“What?” she said.

“I didn’t—” he began.

She silenced him with a wave, then focused on the air to her left.

Spirits. She hears the spirits.

No, that didn’t make sense. True, there were spirits, all around them, all the time. Everyone knew that. But only the spirit talkers could hear them, and those were mystics who’d sacrificed every other sense to earn that one. Blinded, tongues cut out, nostrils seared, forbidden to touch anything except the paper on which they scribbled messages from the second world. This girl was clearly not one of them.

He looked at the cat. The sight of it triggered some memory. Yes, there was an answer to this riddle, and he should know it, but he’d relegated it to the refuse heap of things he didn’t need to remember.

Or the girl was mad. That seemed more likely.

“Are you mad?” she said, as if echoing his thoughts, and he jumped, but she was still addressing the air. “What good will—?”

She paused, then muttered, “Clearer communication. Is it too much to ask?”

She turned to Ronan. “Stay there.”

“What?”

She looked back at the air. “He’s simple. You do realize that, don’t you?”

“Simple? I am not—”

“Stay!”

Still walking backward, she retreated to the fence and climbed on top of it. The wildcat jumped up beside her. She whispered something to it, and the beast dipped its head, as if agreeing.

Then, without another word, she hurled the dagger. It hit the barn, embedding itself in the wood.

“There,” she said. “Now, let’s hope you have the intelligence to keep it hidden.”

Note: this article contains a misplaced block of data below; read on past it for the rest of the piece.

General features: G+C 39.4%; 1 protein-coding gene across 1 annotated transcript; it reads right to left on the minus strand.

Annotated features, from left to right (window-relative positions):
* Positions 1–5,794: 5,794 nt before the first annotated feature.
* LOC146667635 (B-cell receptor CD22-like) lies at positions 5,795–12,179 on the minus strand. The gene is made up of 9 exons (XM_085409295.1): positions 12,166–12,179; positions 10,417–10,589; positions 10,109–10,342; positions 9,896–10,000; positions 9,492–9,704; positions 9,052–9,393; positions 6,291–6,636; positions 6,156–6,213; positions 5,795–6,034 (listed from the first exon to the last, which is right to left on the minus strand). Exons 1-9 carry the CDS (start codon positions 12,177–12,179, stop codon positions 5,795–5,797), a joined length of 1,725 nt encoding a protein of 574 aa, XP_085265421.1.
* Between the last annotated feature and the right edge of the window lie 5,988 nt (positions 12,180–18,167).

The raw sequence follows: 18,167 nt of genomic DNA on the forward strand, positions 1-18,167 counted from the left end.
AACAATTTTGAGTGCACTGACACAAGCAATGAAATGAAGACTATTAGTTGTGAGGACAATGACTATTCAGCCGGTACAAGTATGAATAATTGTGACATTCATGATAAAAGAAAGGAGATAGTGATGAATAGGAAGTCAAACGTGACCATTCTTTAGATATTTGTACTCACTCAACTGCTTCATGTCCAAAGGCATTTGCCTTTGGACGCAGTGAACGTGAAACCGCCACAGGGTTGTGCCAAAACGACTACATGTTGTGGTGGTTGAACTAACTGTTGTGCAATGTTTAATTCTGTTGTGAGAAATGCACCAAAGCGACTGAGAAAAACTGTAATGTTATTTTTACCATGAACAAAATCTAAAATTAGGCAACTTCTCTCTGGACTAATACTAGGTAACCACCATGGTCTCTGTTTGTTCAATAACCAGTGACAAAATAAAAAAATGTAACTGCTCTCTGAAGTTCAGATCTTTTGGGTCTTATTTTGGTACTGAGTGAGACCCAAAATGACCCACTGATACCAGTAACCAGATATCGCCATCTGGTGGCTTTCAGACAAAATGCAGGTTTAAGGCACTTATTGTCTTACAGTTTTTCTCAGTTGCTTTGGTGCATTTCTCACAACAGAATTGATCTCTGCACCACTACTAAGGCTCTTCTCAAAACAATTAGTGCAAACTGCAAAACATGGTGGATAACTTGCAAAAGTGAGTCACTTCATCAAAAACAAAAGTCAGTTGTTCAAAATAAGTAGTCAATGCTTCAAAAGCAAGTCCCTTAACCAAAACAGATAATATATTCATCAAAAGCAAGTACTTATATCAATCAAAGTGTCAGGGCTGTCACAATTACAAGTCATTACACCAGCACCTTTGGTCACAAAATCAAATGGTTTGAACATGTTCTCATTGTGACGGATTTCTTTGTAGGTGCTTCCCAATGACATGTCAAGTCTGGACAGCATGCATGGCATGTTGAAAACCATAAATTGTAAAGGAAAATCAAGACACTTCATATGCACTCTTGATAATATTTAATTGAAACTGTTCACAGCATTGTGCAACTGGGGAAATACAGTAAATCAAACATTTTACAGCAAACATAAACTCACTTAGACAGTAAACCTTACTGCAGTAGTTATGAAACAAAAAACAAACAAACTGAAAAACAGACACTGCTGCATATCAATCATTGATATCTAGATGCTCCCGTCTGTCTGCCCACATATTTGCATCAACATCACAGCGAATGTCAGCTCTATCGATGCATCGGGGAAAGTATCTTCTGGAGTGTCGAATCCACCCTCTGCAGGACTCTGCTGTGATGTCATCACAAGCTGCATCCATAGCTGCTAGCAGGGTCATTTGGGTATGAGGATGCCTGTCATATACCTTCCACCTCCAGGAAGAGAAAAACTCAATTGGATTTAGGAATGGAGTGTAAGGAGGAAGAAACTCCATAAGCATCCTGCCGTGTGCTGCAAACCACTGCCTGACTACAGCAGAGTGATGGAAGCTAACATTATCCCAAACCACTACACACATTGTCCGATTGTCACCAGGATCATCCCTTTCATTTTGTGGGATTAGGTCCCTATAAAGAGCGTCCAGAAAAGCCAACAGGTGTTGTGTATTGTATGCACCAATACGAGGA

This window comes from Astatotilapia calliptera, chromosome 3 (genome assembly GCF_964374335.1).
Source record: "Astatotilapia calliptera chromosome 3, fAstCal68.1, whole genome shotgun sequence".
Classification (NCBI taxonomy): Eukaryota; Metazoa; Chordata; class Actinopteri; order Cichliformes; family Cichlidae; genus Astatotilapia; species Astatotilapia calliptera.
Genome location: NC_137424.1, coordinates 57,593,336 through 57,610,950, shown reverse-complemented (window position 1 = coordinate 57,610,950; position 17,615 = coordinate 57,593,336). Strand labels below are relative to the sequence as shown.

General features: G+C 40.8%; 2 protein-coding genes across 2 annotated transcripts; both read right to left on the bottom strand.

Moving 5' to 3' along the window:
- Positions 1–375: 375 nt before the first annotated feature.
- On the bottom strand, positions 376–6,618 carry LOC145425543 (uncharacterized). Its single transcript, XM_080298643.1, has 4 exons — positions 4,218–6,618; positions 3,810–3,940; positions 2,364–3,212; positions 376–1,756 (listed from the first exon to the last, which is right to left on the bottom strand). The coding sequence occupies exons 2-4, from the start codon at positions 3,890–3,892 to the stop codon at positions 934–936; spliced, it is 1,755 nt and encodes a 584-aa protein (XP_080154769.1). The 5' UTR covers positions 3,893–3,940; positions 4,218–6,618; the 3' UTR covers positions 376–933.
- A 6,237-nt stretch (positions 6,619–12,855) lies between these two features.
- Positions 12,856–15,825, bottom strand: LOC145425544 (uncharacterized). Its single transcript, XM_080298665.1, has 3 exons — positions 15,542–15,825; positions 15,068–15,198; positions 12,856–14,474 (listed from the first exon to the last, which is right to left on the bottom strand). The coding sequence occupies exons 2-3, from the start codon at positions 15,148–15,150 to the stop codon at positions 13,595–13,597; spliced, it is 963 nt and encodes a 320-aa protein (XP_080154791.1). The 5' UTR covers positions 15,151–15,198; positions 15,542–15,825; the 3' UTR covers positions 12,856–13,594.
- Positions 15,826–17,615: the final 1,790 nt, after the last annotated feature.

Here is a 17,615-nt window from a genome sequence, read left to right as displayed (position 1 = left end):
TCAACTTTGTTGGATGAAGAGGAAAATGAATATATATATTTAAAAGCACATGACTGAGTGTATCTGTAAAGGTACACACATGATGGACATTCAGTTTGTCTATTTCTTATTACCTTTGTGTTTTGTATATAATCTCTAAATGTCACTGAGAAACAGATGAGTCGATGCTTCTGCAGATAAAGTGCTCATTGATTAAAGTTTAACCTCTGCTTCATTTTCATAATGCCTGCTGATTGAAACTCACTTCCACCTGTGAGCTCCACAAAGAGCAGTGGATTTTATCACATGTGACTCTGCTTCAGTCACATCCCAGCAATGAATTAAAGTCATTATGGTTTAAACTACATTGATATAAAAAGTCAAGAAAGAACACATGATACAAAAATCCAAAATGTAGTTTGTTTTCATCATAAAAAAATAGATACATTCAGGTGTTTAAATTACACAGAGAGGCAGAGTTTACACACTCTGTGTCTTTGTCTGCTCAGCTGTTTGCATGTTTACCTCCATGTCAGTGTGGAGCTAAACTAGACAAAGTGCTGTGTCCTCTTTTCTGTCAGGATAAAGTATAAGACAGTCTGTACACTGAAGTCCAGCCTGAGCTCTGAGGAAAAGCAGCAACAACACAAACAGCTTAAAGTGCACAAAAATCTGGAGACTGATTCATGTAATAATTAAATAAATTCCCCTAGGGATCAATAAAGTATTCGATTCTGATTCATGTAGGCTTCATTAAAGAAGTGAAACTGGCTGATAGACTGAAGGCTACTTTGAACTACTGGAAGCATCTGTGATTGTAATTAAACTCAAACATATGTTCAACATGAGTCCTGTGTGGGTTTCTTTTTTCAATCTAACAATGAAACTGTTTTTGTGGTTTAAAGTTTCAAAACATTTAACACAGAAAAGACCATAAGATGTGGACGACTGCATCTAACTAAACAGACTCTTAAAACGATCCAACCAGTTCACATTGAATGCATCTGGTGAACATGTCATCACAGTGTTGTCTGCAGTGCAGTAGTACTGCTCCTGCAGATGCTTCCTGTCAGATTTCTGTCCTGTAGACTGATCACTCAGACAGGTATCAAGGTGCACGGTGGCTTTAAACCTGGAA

He stared at the blade. “You’re giving me . . .”

“Not by choice. It won’t do any good anyway. If the swamp fever doesn’t drive you mad, the spirits of the damned will. You’ll probably end up using that blade on yourself. Not much else in the forest you can use it on. A dagger won’t kill the fever. Won’t kill the spirits.” She turned. “But good luck anyway.”

She jumped down, the wildcat leaping beside her, and they were gone.

 

It was barely past dawn when the exiles were marched to the forest. Beside Ronan, Cecil—a young man a few summers his senior—gaped at the fierce village guards who accompanied them. Had he expected farmers and craftsmen armed with cudgels? Edgewood guarded the only passage from the Forest of the Dead. Of course its guardians would be warriors.

Ronan’s family had been warriors once. Until an ancestor backed the wrong imperial heir, and they’d been stripped of their caste, expected to beg for a living. Yet while the empire could confiscate their blades, it couldn’t rescind generations of martial training. So Ronan’s family had found other ways to keep themselves fed. Which had ultimately led to this.

As they walked, Ronan eyed the youngest village guard. He wasn’t much older than Ronan. Intricate tattoos covered his forearms. In them, Ronan saw a nine-tailed fox. The totem of the Kitsune clan, family of the disgraced former marshal, who’d been exiled to this forest himself. Apparently
his
clan hadn’t been stripped of its caste. They just wound up here, guarding the forest.

The exiles left the village guards behind at the watchtower and continued on with the ones who’d brought them here. As they walked, the convicts stared into the endless verdant sea ahead. Even with the trees shedding their leaves, the forest was still green, thick moss covering everything.

The guards urged them forward. They’d have two days of walking to reach the middle of the forest. Behind them, a guard unspooled a bright red ribbon in their wake. Once they entered the dense woods, that ribbon would be the only chance for the guards to find their way out again.

Ronan glanced over his shoulder at the village.

“Take a good look,” a guard said, smirking. “It’s the last you’ll ever see of it.”

Ronan shifted and felt the cold steel of the hidden dagger against his leg.

Perhaps,
he thought.
But not if I can help it.

BOOK: Sea of Shadows
3.79Mb size Format: txt, pdf, ePub